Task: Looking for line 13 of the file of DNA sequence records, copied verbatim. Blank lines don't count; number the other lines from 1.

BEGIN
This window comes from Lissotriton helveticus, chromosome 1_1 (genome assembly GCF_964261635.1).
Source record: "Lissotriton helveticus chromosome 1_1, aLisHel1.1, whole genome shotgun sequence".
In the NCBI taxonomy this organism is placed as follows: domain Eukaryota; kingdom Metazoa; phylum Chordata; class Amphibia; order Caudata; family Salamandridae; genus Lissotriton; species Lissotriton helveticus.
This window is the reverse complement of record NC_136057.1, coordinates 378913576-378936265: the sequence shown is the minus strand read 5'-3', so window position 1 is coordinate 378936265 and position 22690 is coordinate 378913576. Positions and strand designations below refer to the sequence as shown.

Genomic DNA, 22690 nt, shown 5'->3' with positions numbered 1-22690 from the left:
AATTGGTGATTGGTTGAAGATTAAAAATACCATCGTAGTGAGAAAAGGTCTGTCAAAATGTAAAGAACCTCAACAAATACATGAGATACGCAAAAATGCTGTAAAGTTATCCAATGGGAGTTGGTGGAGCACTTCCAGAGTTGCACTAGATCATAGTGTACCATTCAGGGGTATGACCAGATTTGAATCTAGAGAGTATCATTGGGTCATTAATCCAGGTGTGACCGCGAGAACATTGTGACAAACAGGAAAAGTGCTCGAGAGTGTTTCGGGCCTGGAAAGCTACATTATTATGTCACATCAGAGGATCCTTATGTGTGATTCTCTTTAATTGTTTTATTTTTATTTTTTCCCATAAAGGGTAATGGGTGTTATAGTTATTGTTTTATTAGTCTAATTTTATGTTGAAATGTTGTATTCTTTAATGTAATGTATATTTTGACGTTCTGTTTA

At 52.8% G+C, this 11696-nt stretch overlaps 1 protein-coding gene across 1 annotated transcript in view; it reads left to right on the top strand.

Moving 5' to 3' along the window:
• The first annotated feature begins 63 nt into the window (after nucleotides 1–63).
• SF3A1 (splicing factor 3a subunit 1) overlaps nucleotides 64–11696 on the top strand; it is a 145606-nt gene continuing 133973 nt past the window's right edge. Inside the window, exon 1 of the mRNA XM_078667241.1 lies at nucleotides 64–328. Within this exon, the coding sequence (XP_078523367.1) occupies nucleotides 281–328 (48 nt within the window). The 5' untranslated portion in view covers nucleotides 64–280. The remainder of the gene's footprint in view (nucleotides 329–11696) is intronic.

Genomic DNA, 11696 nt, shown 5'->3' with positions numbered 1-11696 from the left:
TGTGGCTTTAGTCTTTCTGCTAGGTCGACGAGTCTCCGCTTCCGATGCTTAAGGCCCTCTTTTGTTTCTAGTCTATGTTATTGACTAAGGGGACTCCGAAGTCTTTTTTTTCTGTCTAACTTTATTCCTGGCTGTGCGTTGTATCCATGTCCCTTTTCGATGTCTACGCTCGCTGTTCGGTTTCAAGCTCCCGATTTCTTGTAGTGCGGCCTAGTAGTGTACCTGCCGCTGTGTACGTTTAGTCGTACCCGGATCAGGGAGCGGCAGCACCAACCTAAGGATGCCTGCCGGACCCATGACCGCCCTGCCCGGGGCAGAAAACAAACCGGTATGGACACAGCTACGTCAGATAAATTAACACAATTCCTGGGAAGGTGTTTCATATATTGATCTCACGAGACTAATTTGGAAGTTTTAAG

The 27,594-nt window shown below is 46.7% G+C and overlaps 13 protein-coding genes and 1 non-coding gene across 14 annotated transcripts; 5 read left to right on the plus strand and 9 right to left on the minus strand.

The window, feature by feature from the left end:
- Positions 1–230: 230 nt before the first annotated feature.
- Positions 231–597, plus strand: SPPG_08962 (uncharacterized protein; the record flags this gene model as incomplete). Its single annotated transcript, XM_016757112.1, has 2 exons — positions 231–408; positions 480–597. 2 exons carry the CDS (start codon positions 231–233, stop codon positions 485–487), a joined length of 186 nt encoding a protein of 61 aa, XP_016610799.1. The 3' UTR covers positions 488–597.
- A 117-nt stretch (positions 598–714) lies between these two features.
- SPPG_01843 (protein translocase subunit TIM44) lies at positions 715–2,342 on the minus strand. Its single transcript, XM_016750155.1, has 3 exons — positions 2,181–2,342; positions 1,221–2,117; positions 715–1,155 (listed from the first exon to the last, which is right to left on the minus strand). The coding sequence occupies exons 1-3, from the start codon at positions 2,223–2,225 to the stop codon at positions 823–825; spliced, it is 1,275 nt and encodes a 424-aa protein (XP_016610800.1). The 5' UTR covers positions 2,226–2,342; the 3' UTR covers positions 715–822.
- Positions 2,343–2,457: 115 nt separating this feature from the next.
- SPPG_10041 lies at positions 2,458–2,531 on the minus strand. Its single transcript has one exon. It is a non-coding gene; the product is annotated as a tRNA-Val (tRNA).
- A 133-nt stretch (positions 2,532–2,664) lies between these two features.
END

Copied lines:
The 27,594-nt window shown below is 46.7% G+C and overlaps 13 protein-coding genes and 1 non-coding gene across 14 annotated transcripts; 5 read left to right on the plus strand and 9 right to left on the minus strand.